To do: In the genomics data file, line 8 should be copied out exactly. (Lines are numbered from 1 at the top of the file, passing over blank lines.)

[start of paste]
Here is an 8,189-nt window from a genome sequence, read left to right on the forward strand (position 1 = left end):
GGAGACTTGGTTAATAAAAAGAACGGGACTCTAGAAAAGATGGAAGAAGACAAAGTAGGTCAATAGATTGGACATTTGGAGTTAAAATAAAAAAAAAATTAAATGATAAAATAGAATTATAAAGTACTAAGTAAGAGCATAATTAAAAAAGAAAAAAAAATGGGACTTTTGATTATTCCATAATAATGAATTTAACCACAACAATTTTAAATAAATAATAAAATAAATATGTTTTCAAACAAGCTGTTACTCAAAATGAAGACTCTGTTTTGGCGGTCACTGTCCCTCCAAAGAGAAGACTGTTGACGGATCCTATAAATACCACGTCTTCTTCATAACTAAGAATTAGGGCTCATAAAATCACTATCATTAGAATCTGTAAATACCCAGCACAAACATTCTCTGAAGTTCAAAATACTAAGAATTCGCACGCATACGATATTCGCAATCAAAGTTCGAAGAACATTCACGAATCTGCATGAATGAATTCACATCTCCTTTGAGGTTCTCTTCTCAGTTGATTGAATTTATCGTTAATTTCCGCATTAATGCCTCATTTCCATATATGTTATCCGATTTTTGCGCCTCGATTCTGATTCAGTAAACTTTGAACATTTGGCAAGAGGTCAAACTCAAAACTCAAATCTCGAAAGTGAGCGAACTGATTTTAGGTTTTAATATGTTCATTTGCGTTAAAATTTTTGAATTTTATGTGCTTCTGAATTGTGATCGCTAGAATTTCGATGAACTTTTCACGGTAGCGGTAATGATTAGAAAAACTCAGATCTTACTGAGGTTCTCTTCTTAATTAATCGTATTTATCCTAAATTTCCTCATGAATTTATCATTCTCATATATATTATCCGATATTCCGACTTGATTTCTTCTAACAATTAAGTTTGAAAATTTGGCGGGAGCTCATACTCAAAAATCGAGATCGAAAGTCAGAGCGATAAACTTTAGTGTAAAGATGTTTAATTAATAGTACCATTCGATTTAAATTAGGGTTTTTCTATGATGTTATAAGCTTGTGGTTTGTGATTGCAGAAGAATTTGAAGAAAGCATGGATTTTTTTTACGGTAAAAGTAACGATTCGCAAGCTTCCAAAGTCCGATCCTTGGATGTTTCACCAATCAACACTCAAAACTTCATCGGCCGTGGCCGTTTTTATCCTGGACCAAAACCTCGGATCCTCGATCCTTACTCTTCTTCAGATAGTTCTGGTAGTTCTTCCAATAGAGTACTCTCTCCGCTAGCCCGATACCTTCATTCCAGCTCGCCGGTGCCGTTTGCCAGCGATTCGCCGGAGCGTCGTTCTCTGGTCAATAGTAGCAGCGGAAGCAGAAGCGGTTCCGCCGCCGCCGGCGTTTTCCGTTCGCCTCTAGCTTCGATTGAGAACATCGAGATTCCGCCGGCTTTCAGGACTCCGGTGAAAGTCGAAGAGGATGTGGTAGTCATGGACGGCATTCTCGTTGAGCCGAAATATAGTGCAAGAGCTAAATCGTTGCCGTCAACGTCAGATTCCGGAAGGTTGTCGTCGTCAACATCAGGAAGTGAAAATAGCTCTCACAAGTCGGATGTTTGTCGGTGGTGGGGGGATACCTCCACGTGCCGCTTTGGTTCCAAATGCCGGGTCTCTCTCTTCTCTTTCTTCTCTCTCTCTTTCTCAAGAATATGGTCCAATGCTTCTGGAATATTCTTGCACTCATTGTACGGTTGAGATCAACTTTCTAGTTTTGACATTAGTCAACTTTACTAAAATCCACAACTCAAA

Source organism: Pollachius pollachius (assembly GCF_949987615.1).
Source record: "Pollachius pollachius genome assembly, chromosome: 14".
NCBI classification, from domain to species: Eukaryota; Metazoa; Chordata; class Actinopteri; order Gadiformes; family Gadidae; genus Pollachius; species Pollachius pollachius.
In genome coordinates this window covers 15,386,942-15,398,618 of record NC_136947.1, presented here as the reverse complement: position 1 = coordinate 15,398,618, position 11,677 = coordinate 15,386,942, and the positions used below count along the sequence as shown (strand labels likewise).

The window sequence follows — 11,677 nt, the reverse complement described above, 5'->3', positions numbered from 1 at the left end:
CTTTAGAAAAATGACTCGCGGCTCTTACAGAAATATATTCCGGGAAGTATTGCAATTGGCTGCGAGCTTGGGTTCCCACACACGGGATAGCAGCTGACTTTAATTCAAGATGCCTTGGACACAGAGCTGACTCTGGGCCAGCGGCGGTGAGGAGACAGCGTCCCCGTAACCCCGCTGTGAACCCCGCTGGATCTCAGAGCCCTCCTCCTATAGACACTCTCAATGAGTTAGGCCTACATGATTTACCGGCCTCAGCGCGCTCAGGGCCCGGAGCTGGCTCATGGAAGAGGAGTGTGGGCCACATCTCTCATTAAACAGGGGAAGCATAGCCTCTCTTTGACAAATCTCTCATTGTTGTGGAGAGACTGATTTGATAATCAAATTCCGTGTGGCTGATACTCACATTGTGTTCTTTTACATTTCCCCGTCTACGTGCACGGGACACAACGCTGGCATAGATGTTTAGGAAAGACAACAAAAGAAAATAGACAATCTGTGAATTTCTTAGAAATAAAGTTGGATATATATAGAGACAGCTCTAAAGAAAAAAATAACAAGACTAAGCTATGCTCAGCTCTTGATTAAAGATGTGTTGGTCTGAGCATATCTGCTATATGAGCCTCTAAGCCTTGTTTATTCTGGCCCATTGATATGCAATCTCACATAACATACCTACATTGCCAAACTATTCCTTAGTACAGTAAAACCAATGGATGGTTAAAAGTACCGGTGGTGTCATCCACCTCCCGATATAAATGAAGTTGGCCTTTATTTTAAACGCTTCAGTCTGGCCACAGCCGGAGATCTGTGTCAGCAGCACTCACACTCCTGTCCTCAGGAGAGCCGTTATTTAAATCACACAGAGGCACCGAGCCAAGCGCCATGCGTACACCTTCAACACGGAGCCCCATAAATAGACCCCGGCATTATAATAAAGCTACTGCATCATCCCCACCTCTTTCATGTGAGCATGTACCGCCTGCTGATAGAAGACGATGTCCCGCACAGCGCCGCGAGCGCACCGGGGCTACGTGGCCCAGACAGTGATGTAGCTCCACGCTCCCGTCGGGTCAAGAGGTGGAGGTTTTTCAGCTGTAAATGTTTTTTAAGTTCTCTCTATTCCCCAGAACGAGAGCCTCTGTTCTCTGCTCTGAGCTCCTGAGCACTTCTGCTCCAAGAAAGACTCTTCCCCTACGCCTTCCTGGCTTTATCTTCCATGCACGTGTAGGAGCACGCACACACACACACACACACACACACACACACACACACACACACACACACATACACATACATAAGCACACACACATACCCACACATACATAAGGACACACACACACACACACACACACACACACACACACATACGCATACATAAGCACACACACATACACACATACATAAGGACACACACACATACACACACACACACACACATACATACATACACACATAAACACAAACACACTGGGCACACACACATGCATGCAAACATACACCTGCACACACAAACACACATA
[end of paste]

CTTTAGAAAAATGACTCGCGGCTCTTACAGAAATATATTCCGGGAAGTATTGCAATTGGCTGCGAGCTTGGGTTCCCACACACGGGATAGCAGCTGACTTTAATTCAAGATGCCTTGGACACAGAGCTGACTCTGGGCCAGCGGCGGTGAGGAGACAGCGTCCCCGTAACCCCGCTGTGAACCCCGCTGGATCTCAGAGCCCTCCTCCTATAGACACTCTCAATGAGTTAGGCCTACATGATTTACCGGCCTCAGCGCGCTCAGGGCCCGGAGCTGGCTCATGGAAGAGGAGTGTGGGCCACATCTCTCATTAAACAGGGGAAGCATAGCCTCTCTTTGACAAATCTCTCATTGTTGTGGAGAGACTGATTTGATAATCAAATTCCGTGTGGCTGATACTCACATTGTGTTCTTTTACATTTCCCCGTCTACGTGCACGGGACACAACGCTGGCATAGATGTTTAGGAAAGACAACAAAAGAAAATAGACAATCTGTGAATTTCTTAGAAATAAAGTTGGATATATATAGAGACAGCTCTAAAGAAAAAAATAACAAGACTAAGCTATGCTCAGCTCTTGATTAAAGATGTGTTGGTCTGAGCATATCTGCTATATGAGCCTCTAAGCCTTGTTTATTCTGGCCCATTGATATGCAATCTCACATAACATACCTACATTGCCAAACTATTCCTTAGTACAGTAAAACCAATGGATGGTTAAAAGTACCGGTGGTGTCATCCACCTCCCGATATAAATGAAGTTGGCCTTTATTTTAAACGCTTCAGTCTGGCCACAGCCGGAGATCTGTGTCAGCAGCACTCACACTCCTGTCCTCAGGAGAGCCGTTATTTAAATCACACAGAGGCACCGAGCCAAGCGCCATGCGTACACCTTCAACACGGAGCCCCATAAATAGACCCCGGCATTATAATAAAGCTACTGCATCATCCCCACCTCTTTCATGTGAGCATGTACCGCCTGCTGATAGAAGACGATGTCCCGCACAGCGCCGCGAGCGCACCGGGGCTACGTGGCCCAGACAGTGATGTAGCTCCACGCTCCCGTCGGGTCAAGAGGTGGAGGTTTTTCAGCTGTAAATGTTTTTTAAGTTCTCTCTATTCCCCAGAACGAGAGCCTCTGTTCTCTGCTCTGAGCTCCTGAGCACTTCTGCTCCAAGAAAGACTCTTCCCCTACGCCTTCCTGGCTTTATCTTCCATGCACGTGTAGGAGCACGCACACACACACACACACACACACACACACACACACACACACACACACACATACACATACATAAGCACACACACATACCCACACATACATAAGGACACACACACACACACACACACACACACACACACACATACGCATACATAAGCACACACACATACACACATACATAAGGACACACACACATACACACACACACACACACATACATACATACACACATAAACACAAACACACTGGGCACACACACATGCATGCAAACATACACCTGCACACACAAACACACATA